From AAEP, courtesy of Mid-Rivers Equine Centre:
How do you approach superficial wound care? Do you apply daily medications or are you in favor of “benign neglect”? Keep reading, the horse doctors at Mid-Rivers Equine Centre have some valuable information to share!
“First of all, let’s start by defining what a superficial wound is. A superficial wound is a cut, scrape, or abrasion that affects only the top layers of the skin. This means the wound is not deep enough to penetrate the underlying tissue and cause significant damage. While superficial wounds can be painful, they generally do not significantly threaten their health and well-being.
Now, to answer the question, should we be practicing ‘benign neglect’ when it comes to superficial wound care? Well, the answer is both yes and no.
On the one hand, many superficial wounds will heal independently without intervention. Although we recommend an initial cleaning of the injury—and additional cleaning should it become dirty—, unnecessarily medicating the wound daily can slow the natural healing process.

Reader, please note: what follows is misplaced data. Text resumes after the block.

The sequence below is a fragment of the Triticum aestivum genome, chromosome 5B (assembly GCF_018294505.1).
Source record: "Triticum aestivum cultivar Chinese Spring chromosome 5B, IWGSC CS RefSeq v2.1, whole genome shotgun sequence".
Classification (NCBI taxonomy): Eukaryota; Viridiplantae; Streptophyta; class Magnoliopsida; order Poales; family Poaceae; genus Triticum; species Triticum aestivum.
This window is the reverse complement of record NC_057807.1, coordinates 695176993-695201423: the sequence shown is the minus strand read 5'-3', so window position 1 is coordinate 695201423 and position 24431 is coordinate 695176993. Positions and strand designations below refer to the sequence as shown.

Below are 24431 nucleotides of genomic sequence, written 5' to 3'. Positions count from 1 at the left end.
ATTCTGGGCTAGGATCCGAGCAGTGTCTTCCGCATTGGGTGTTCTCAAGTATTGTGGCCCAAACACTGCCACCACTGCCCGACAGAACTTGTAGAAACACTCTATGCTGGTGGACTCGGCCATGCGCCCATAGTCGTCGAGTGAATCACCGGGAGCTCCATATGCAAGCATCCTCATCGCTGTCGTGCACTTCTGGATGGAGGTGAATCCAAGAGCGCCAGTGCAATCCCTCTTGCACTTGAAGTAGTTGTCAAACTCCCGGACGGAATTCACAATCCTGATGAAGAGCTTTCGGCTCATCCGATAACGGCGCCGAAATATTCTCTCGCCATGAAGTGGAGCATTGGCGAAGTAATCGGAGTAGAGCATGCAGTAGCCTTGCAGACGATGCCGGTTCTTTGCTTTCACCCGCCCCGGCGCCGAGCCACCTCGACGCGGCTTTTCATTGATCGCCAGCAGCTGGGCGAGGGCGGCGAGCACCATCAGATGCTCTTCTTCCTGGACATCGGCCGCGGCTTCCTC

On the other hand, it’s important to note that not all superficial wounds are created equal. Some may be deeper than they appear and require medical attention to prevent infection or more severe complications. Additionally, if your horse has a compromised immune system or is prone to infections, it may be best to err on the side of caution and seek professional help.
Ultimately, the decision on how to treat a superficial wound should be based on a case-by-case basis. If you need more clarification about the severity of the injury or if it’s not healing as quickly as you’d like, be sure to contact your primary care veterinarian.”
AAEP also published a past article on Wound Management and Bandaging, which addresses the question of whether a would requires a vet or not. Click the link for the AAEP article by Erin Denney-Jones, DVM: